Where is the dark side of digital currencies?
The link between digital currencies and criminal activity are the most well reported aspect of Bitcoin as the price rises and more people enter the marketplace. While Bitcoin was heavily used in connection with the online "ebay for drugs", the Silk Road, the immutable nature of transactions and the constant uncovering of wallet addresses has been nothing but a source of pain for criminals.
Despite Bitcoin and public ledger based digital currencies being one of the worst possible technologies for laundering money due to transactions remaining visible forever, criminals seem to take the path of convenience and still use Bitcoin in particular as part of scams and other crimes. But how widespread is this use?
Recent law enforcement actions
Just as law enforcement seizes cash during raids, so digital assets are being seized. The US Internal Revenue Service (IRS) recently recovering US$1 billion in stolen bitcoin. These bitcoins were thought to be proceeds from the early days of the dark web drug marketplace Silk Road and connected to the ongoing Mt Gox saga, where a hack led to the collapse of the Mt Gox exchange.
Additionally, the Ontario Securities Commission has recently released a review of the failure of QuadrigaCX, a trading platform which collapsed following the death of its founder. Initially reported as a case of lost passwords causing the loss of digital currency, investigators used the immutable trail of blockchain transactions to discover that met its downfall due to "old fashioned fraud wrapped in modern technology" with the founder funding his lavish lifestyle using CAD$169M of other peoples' money while his own health failed and he ultimately died.
The simple truth is that a blockchain system is just a super secure ledger, and like any tool which can transfer measures of value, like cash, it can be used for good or for crime. What is being seen however, is a greater ability for third parties to monitor what is going on, without being shut out of the trails of payments which are usually hidden behind bank secrecy and privacy laws.
In the Welcome to Video takedown, payments of (then) $730,000 in Bitcoin made to an illegal child exploitation site were traced back to real users, who were then charged for their illegal activities and the largest exploitation marketplace in the world was shut down.
Research into the misuse of digital currencies shows a small number of bad actors account for almost all illegal activity, something which doesn't align with the oft repeated narrative that "Bitcoin is for criminals".
Darknet market trends
Blockchain analytics company Chainalysis has recently released a preview of their 2021 crime report documenting the hot spots of “crypto-crime” involving darknet marketplaces, which are marketplaces similar to the Silk Road which operate using encrypted browsers and offer mainly drugs for delivery to users. The report notes:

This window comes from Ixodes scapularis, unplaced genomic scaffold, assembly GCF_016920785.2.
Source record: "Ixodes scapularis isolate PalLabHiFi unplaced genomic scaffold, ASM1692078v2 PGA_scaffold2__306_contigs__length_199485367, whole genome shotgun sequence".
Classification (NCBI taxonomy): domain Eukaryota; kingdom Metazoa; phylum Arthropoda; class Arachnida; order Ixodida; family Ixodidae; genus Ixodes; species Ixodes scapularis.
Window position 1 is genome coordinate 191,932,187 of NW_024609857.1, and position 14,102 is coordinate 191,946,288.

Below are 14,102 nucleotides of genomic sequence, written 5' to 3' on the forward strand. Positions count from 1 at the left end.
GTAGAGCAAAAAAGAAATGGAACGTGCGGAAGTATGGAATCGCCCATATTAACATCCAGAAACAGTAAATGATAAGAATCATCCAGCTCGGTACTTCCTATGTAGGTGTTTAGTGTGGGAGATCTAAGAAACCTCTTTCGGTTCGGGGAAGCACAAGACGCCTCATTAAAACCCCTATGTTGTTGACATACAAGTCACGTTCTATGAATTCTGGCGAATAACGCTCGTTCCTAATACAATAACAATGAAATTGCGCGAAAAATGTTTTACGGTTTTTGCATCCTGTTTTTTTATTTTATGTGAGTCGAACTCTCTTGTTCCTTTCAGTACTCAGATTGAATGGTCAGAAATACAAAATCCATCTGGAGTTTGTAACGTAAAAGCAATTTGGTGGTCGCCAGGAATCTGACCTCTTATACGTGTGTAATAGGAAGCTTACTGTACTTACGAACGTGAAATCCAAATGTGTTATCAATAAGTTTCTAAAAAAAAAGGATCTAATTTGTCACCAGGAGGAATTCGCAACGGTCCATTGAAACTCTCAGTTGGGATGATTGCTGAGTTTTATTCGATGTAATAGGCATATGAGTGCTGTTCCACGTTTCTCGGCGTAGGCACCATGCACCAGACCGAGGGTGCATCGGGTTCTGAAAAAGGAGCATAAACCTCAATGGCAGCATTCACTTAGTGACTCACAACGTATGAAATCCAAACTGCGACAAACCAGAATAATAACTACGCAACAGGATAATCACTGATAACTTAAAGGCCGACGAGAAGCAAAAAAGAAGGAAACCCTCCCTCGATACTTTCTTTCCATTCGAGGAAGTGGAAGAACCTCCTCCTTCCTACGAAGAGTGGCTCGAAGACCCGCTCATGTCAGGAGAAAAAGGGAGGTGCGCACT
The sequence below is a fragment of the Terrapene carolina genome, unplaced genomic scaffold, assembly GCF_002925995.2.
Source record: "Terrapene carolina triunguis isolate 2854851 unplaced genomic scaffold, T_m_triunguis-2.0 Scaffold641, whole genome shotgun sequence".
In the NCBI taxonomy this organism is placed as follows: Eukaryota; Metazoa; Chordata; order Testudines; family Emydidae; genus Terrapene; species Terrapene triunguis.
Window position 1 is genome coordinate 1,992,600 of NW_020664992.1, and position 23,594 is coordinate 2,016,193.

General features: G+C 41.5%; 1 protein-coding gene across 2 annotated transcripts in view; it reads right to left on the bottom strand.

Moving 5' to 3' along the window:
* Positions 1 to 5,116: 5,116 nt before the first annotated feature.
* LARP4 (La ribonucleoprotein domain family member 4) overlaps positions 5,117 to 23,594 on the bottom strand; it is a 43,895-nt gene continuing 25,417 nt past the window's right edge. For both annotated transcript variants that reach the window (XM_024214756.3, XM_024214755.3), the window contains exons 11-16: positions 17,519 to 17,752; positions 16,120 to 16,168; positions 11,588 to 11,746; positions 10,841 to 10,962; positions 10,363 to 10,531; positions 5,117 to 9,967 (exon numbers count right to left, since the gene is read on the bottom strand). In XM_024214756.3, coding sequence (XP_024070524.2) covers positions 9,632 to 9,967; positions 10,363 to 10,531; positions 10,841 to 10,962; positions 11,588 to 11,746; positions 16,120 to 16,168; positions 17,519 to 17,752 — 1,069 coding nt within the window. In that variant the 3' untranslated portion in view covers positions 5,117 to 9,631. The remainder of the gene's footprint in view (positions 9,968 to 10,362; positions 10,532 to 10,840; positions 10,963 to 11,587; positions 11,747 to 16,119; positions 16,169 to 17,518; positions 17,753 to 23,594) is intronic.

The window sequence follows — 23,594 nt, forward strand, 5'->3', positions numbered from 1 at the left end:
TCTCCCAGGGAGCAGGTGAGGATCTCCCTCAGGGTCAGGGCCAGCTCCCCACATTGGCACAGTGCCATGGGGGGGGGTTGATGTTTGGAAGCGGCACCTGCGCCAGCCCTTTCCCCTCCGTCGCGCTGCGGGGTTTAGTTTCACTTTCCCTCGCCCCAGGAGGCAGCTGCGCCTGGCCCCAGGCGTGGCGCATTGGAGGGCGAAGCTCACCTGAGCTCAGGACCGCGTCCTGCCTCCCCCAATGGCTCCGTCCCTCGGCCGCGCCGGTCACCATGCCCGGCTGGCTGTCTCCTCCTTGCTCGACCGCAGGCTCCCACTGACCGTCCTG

In 2020, the growth in darknet market activity was largely attributed to a single site known as 'Hydra Marketplace'. This darknet marketplace only serves Russian-speaking countries and is associated with over 75% of darknet market revenue worldwide in 2020.
Excluding Hydra, total darknet revenue has stayed consistent with 2019 (demonstrating the magnitude of Hydra's role. Oddly, Hydra is planning to sell rights to revenue sharing from their platform via a clearly illegal upcoming token sale).
Ordinary digital currency exchanges are the source of approximately 46% of the total darknet market revenue (up 16% from 2019) while the share of peer-to-peer / decentralised exchanges has substantially declined. Chainalysis believe this is because:
standard exchanges tend to be more popular and easier to use, this could suggest that darknet markets attracted more first-time customers who are new to cryptocurrency in 2020
This is a curious trend, as it again underscores the foolishness of criminals using digital currency. Almost all centralised exchanges require KYC checks to be cleared during onboarding
Finally, Chainalysis reports that there has been a significant surge in the number of customers using mixers - which are “third-party services that 'mix' different transactions to obscure history and strengthen privacy”. These mixers can be used by nefarious actors to conduct their transactions, indicating a desire to exercise even more caution, perhaps “following law enforcement crackdowns”
Individual company misconduct or nefarious darknet actors are not reflective of the broader digital asset industry, however, it is a reminder of the risks. When engaging with new platforms it is important that customers understand what the platforms risk management procedures are and their operations. Separately, and as previously mentioned, triangulation of law enforcement agencies cannot be understated in its importance to combat international crime.